“Even controversy is good,” Moore said, “because it shines a light on the big problem – legal advice is out of reach for too many people because of the high cost. Now we need to shine a positive light on the many lawyers and innovators, both in the public and private sectors, who are actively delivering solutions.”
Moore asserted leveraging technology can provide a “radically efficient system” for lawyers to deliver legal services to clients from anywhere. They can answer simple questions or review and analyze documents. He said consumers have come to expect this kind of service, arguing accessing legal help online is no different from banking online, getting a ride from Uber or purchasing concert tickets over the Internet.
“The fact is that lawyers who don’t use these tools are falling out of date,” Moore said.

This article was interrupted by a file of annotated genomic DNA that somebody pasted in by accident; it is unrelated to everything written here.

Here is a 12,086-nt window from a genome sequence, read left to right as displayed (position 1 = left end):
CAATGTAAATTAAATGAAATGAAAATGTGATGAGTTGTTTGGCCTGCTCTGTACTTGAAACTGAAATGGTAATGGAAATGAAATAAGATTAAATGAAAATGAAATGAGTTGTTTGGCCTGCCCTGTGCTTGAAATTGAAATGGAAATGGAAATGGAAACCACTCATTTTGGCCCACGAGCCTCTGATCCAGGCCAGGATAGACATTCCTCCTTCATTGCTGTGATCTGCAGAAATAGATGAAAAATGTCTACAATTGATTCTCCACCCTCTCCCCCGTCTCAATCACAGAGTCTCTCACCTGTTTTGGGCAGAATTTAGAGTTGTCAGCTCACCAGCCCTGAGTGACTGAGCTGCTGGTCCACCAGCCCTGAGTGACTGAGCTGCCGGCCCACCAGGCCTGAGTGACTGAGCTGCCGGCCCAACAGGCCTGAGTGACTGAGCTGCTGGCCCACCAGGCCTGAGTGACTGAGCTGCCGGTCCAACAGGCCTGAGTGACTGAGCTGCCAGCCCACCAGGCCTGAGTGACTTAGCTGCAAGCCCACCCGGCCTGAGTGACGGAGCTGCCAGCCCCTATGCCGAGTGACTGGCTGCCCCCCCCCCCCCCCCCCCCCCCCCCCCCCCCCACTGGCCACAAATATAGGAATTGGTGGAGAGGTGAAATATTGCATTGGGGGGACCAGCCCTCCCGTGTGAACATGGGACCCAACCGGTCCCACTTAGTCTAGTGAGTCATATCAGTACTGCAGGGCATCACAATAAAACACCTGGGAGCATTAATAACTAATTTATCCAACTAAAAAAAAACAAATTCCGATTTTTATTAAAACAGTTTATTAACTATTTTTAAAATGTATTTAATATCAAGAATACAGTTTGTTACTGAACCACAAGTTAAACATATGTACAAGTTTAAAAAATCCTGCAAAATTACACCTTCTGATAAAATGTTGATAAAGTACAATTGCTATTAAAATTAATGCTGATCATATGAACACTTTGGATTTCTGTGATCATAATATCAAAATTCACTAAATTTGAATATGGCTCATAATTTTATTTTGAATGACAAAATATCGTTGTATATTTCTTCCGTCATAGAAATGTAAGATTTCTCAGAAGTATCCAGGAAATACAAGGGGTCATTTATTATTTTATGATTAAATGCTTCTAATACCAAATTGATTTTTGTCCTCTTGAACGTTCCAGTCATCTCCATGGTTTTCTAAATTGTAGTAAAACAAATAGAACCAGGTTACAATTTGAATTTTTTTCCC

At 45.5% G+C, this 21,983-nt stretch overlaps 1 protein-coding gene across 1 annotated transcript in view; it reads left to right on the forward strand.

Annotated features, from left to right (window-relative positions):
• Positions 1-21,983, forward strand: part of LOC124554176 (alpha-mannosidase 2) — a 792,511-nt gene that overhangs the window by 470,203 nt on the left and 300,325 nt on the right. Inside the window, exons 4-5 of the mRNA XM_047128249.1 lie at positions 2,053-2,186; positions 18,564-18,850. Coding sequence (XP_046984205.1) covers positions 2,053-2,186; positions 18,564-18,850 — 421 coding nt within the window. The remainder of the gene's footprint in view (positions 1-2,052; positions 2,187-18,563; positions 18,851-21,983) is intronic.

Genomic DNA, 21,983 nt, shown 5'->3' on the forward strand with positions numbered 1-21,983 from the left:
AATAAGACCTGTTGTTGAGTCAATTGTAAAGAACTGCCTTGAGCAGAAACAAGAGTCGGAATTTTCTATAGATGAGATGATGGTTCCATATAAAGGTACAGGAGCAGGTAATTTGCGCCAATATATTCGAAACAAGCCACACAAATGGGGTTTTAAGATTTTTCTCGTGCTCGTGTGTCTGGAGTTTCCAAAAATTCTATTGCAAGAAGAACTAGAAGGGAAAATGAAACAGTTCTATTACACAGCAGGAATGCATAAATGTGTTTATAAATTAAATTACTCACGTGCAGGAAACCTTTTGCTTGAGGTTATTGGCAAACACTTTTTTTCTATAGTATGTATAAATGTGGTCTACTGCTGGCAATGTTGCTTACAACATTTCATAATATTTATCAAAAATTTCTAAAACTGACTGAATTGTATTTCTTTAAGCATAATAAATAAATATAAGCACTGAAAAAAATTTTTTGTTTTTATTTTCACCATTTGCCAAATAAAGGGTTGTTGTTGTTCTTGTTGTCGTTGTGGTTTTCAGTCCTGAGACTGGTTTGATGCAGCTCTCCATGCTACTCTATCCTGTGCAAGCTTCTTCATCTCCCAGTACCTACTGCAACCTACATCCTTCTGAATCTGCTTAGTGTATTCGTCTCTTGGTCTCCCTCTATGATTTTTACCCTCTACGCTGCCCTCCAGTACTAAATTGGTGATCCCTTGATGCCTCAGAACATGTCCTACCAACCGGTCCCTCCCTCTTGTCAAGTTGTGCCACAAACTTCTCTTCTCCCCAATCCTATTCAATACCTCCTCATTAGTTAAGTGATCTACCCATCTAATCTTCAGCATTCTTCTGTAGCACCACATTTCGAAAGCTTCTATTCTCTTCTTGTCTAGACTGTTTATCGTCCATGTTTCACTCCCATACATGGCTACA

To ISBA President-Elect Mitchell Heppenheimer, the primary issue should be protecting clients. He charged the online providers are trying to eradicate the rules that other lawyers have to follow, like prohibitions on unauthorized practice of law, fee splitting and firm ownership, which will put people at risk of being harmed.
Heppeheimer served as an Indiana delegate at the ABA midyear meeting. He voted against Resolution 105 even after the amendment was offered. Like Adinamis, he wants the ABA to be “a little more aggressive” in holding the legal service companies to the same standards to which lawyers are required to adhere.